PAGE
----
Dating from the 12th century, and remarkably well preserved, Orford Castle is a must-see attraction when exploring the Suffolk coast. Its rooms offer a real sense of what day-to-day life must have been like in a castle in medieval England. Inside, there’s a maze of passages that lead to the kitchen, a small chapel and bed chambers built within the turrets. You can explore the lower and upper halls with their displays of medieval seals, coins and regalia, and climb right up to the roof where there are fabulous views seaward to Orford Ness. In the basement of the castle you can see a well, which would have been a vital source of water for its residents, including Henry II who had the castle built in 1165. As the story goes, when Henry II came to the throne in 1154 he inherited a troubled kingdom from King Stephen. The barons, keen to accrue personal power, had manipulated tensions between Stephen and his rival for the throne, Matilda (Henry’s mother). Hugh Bigod, Earl of Norfolk, was one such baron who had immense influence in East Anglia and owned most of its castles. In order to assert his authority, Henry II took castles belonging to Bigod and built Orford Castle to protect Orford’s prosperous harbour. Orford Castle was completed in two years, and comprised an unusual 21-sided keep surrounded by walls and defensive towers. Today, only the keep survives, but it is one of the most remarkable in England due to its design. It rises to some 90ft in height and has five storeys. If you stand outside and look up at its mighty creamy-grey walls, you can get a sense of how formidable this castle once was to potential invaders.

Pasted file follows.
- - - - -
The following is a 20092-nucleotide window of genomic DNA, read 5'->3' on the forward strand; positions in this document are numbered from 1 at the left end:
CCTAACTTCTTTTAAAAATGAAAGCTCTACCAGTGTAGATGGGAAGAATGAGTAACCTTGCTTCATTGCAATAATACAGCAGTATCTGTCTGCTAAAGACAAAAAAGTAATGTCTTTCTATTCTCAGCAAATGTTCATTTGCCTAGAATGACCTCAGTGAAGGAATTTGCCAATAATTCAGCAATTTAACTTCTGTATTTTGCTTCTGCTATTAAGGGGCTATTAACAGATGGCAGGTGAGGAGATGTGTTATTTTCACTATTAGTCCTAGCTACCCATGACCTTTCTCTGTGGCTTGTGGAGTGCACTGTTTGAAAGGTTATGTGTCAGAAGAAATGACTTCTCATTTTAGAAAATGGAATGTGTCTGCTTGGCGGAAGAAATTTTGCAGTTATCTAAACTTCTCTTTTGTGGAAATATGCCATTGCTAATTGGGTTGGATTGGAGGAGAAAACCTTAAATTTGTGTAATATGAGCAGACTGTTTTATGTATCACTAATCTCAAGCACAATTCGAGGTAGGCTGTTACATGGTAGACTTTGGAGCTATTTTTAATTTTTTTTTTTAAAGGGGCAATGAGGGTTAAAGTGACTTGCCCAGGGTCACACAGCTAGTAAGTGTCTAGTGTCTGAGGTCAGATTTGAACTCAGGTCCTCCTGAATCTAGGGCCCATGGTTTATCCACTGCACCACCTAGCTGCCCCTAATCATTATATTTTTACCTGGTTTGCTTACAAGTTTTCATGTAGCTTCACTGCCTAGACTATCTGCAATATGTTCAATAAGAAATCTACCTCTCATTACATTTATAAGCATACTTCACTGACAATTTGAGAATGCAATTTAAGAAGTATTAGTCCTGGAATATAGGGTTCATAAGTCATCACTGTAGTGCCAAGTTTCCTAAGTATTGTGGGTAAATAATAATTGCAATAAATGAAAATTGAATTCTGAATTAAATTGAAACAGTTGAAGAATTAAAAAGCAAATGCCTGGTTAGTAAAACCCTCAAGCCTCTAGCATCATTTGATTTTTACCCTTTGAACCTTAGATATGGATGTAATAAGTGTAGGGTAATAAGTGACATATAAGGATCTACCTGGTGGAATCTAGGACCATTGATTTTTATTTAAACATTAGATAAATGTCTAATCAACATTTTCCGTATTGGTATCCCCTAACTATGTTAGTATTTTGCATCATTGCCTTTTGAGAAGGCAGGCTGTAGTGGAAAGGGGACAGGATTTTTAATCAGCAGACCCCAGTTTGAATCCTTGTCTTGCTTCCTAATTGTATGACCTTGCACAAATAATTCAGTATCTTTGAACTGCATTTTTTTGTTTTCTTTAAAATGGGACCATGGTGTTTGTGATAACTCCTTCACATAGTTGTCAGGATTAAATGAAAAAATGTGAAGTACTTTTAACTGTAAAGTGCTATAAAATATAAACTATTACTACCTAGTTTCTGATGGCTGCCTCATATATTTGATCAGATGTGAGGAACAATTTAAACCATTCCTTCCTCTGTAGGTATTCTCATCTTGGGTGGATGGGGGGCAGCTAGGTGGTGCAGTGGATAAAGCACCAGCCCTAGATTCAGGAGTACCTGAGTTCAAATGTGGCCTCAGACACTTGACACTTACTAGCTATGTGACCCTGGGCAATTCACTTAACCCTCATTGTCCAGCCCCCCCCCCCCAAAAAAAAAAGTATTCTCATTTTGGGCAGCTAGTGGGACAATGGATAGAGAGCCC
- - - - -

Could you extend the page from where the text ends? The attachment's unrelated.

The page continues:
Facilities – at a glance
Assist dogs allowed
- Parking onsite
- Parking nearby
- Facilities: Audio tours (included in admission price), Braille signage
- Open all year
- Opening Times: Open all year, Apr-Sep, see website for details; Oct, daily 10-5; Nov-23 Dec and 2 Jan-29 Mar, Sat-Sun 10-4; 27 Dec-1 Jan, Mon and Wed-Fri 10-4, Sat-Sun 10-6. Closed 24-26 Dec
Also in the area
About the area
Suffolk is Constable country, where the county’s crumbling, time-ravaged coastline spreads itself under wide skies to convey a wonderful sense of remoteness and solitude. Highly evocative and atmospheric, this is where rivers wind lazily to the sea and notorious 18th-century smugglers hid from the excise men. John Constable immortalised these expansive flatlands in his paintings in the 18th century, and his artwork raises the region’s profile to this day.
Walking is one of Suffolk’s most popular recreational activities. It may be flat but the county has much to discover on foot – not least the isolated Heritage Coast, which can be accessed via the Suffolk Coast Path. Southwold, with its distinctive, white-walled lighthouse standing sentinel above the town and its colourful beach huts and attractive pier features on many a promotional brochure. Much of Suffolk’s coastal heathland is protected as a designated Area of Outstanding Natural Beauty and shelters several rare creatures including the adder, the heath butterfly and the nightjar. In addition to walking, there is a good choice of cycling routes but for something less demanding, visit some of Suffolk’s charming old towns, with streets of handsome, period buildings and picturesque, timber-framed houses.
Places to Stay
Restaurants and Pubs
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